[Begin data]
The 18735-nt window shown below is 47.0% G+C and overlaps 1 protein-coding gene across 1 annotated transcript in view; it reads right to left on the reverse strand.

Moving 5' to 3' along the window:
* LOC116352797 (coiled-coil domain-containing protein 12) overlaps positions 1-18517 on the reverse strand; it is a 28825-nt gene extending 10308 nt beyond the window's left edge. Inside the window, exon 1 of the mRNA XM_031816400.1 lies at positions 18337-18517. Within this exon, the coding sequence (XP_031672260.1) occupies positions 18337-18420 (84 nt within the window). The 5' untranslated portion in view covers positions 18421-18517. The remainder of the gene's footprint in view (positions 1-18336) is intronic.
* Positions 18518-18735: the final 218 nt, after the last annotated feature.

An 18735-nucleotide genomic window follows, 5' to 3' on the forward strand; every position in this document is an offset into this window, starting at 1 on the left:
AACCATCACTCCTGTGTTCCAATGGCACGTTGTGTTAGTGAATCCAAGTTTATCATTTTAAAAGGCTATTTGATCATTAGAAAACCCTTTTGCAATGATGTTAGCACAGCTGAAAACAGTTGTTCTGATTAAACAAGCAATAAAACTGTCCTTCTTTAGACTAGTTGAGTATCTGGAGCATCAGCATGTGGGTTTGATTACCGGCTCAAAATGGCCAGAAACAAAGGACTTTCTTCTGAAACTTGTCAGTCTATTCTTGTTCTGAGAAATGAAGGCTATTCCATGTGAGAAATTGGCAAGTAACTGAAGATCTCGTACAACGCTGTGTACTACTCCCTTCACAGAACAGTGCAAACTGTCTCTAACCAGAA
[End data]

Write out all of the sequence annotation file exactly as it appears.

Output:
The 18735-nt window shown below is 47.0% G+C and overlaps 1 protein-coding gene across 1 annotated transcript in view; it reads right to left on the reverse strand.

Moving 5' to 3' along the window:
* LOC116352797 (coiled-coil domain-containing protein 12) overlaps positions 1-18517 on the reverse strand; it is a 28825-nt gene extending 10308 nt beyond the window's left edge. Inside the window, exon 1 of the mRNA XM_031816400.1 lies at positions 18337-18517. Within this exon, the coding sequence (XP_031672260.1) occupies positions 18337-18420 (84 nt within the window). The 5' untranslated portion in view covers positions 18421-18517. The remainder of the gene's footprint in view (positions 1-18336) is intronic.
* Positions 18518-18735: the final 218 nt, after the last annotated feature.

An 18735-nucleotide genomic window follows, 5' to 3' on the forward strand; every position in this document is an offset into this window, starting at 1 on the left:
AACCATCACTCCTGTGTTCCAATGGCACGTTGTGTTAGTGAATCCAAGTTTATCATTTTAAAAGGCTATTTGATCATTAGAAAACCCTTTTGCAATGATGTTAGCACAGCTGAAAACAGTTGTTCTGATTAAACAAGCAATAAAACTGTCCTTCTTTAGACTAGTTGAGTATCTGGAGCATCAGCATGTGGGTTTGATTACCGGCTCAAAATGGCCAGAAACAAAGGACTTTCTTCTGAAACTTGTCAGTCTATTCTTGTTCTGAGAAATGAAGGCTATTCCATGTGAGAAATTGGCAAGTAACTGAAGATCTCGTACAACGCTGTGTACTACTCCCTTCACAGAACAGTGCAAACTGTCTCTAACCAGAA